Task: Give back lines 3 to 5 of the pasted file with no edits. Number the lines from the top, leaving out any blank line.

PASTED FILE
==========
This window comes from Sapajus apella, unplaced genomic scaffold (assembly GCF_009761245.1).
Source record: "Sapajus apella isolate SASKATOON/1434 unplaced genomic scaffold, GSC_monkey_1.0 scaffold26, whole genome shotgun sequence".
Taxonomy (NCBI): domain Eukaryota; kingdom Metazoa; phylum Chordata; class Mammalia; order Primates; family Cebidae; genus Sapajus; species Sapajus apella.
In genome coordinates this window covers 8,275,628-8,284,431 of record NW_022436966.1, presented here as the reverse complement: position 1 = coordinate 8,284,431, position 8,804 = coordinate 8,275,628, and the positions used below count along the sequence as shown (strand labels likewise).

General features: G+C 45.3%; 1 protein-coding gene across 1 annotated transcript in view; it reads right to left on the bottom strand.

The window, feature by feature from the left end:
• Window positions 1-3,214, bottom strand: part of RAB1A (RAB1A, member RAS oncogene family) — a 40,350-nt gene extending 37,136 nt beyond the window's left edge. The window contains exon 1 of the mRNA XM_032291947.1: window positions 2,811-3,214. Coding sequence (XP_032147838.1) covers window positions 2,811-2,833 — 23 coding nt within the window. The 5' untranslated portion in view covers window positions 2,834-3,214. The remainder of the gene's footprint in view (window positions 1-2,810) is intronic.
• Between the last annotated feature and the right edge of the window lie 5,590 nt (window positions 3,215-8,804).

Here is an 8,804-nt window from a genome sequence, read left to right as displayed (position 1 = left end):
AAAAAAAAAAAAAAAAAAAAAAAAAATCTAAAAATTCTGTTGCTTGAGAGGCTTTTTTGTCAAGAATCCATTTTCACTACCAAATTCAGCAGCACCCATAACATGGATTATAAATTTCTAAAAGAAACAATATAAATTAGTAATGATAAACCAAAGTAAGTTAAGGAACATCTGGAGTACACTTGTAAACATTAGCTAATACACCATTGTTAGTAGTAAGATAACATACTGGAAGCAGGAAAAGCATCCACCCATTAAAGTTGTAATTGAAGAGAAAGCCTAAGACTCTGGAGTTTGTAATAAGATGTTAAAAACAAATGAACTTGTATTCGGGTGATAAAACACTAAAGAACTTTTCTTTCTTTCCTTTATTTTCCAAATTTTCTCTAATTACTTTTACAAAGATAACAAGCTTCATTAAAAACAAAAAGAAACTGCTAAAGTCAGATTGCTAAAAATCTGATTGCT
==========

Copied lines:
Taxonomy (NCBI): domain Eukaryota; kingdom Metazoa; phylum Chordata; class Mammalia; order Primates; family Cebidae; genus Sapajus; species Sapajus apella.
In genome coordinates this window covers 8,275,628-8,284,431 of record NW_022436966.1, presented here as the reverse complement: position 1 = coordinate 8,284,431, position 8,804 = coordinate 8,275,628, and the positions used below count along the sequence as shown (strand labels likewise).

General features: G+C 45.3%; 1 protein-coding gene across 1 annotated transcript in view; it reads right to left on the bottom strand.